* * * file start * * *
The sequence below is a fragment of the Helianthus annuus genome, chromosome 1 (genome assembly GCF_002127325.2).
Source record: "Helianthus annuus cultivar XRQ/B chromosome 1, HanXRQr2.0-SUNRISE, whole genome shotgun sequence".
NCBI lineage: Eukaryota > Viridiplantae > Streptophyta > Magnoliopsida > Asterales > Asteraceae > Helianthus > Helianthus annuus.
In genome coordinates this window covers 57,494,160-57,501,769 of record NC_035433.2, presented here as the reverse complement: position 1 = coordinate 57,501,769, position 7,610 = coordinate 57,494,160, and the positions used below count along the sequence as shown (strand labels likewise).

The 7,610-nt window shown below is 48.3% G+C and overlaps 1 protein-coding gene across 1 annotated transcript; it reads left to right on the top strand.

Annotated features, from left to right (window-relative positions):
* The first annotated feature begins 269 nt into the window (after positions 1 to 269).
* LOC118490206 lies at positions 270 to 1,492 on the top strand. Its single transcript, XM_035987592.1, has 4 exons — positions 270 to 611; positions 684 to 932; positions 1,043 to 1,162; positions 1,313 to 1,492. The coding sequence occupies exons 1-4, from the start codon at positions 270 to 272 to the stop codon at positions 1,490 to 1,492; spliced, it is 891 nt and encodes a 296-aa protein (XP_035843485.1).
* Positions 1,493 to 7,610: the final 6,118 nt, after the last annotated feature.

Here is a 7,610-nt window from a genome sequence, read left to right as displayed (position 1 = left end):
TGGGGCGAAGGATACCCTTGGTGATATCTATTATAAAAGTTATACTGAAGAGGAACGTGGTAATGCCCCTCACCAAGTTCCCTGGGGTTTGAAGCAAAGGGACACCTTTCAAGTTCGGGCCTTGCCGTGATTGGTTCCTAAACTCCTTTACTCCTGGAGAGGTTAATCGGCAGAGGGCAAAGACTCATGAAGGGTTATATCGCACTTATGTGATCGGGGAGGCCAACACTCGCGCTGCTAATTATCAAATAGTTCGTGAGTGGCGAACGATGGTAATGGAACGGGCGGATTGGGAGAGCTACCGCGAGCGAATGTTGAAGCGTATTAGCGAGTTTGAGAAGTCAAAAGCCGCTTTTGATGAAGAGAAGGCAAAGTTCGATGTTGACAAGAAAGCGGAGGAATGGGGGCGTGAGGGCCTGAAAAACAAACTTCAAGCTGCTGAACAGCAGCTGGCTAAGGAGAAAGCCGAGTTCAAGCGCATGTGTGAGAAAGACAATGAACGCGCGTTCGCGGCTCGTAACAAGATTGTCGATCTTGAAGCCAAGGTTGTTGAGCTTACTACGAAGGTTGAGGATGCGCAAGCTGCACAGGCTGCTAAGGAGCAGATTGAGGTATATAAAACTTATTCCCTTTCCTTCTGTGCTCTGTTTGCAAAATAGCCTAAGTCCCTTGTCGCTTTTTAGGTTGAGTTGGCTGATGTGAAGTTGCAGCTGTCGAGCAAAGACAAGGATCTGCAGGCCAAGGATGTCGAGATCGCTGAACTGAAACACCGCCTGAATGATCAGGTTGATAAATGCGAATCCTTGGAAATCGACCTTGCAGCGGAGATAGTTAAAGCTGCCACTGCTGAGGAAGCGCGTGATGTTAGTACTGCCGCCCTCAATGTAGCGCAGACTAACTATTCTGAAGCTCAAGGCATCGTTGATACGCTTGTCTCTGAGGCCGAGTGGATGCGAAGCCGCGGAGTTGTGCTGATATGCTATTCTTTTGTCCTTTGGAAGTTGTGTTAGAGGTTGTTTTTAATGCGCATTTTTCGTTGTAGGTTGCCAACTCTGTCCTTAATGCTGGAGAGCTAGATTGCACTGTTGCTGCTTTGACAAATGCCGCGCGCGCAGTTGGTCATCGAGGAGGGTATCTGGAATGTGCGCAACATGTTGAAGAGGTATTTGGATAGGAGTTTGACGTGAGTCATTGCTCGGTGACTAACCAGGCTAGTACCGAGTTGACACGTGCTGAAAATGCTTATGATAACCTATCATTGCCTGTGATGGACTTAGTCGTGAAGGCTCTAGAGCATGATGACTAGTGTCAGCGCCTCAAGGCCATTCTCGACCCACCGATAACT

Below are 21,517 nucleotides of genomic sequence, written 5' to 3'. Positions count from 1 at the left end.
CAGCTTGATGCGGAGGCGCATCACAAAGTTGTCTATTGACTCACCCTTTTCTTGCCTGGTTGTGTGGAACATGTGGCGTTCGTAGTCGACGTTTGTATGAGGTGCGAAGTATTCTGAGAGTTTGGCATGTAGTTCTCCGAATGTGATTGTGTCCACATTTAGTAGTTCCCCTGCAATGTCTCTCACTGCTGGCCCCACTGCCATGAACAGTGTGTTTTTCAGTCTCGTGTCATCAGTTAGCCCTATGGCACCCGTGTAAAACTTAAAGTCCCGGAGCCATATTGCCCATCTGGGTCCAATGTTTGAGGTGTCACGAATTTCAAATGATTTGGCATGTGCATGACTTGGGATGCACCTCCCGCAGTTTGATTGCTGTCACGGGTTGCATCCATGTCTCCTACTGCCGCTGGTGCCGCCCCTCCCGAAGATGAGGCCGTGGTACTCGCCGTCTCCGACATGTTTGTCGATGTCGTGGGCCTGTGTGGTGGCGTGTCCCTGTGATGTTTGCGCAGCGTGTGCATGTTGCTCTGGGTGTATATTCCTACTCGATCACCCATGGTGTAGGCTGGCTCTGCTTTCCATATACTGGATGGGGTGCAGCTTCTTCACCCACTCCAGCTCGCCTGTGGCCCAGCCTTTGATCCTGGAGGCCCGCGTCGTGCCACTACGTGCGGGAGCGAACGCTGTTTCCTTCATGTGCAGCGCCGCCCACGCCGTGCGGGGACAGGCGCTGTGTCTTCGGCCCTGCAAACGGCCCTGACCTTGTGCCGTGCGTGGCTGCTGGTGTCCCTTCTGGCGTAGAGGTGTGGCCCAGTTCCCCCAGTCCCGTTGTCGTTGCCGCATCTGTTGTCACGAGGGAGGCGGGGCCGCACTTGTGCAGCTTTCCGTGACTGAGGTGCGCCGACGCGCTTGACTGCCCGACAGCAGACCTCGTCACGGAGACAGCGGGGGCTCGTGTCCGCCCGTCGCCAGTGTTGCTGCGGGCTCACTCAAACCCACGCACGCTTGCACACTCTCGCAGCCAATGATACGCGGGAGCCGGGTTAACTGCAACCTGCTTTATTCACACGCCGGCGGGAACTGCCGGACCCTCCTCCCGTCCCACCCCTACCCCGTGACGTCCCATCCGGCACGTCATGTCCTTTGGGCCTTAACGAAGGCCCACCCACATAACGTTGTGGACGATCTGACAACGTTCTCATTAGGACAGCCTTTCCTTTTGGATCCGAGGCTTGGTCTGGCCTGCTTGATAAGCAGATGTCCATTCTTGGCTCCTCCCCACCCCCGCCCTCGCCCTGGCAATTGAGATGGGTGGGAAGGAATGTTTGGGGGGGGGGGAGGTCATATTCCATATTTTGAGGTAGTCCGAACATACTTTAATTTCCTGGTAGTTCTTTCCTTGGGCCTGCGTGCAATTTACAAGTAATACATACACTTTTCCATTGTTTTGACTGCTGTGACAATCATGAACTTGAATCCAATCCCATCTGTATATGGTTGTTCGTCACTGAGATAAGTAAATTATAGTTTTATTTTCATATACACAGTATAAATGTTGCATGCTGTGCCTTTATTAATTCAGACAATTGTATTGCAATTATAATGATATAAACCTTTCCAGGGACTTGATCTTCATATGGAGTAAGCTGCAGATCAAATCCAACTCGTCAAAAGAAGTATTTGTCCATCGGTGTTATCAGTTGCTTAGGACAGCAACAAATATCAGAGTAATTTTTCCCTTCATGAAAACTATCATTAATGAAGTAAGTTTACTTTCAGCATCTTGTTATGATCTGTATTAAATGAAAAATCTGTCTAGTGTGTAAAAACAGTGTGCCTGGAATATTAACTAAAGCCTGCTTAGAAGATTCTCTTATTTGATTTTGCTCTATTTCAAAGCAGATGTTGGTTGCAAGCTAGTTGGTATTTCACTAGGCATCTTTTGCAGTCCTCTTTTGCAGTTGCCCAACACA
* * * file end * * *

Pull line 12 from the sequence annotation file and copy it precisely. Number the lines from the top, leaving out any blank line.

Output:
Below are 21,517 nucleotides of genomic sequence, written 5' to 3'. Positions count from 1 at the left end.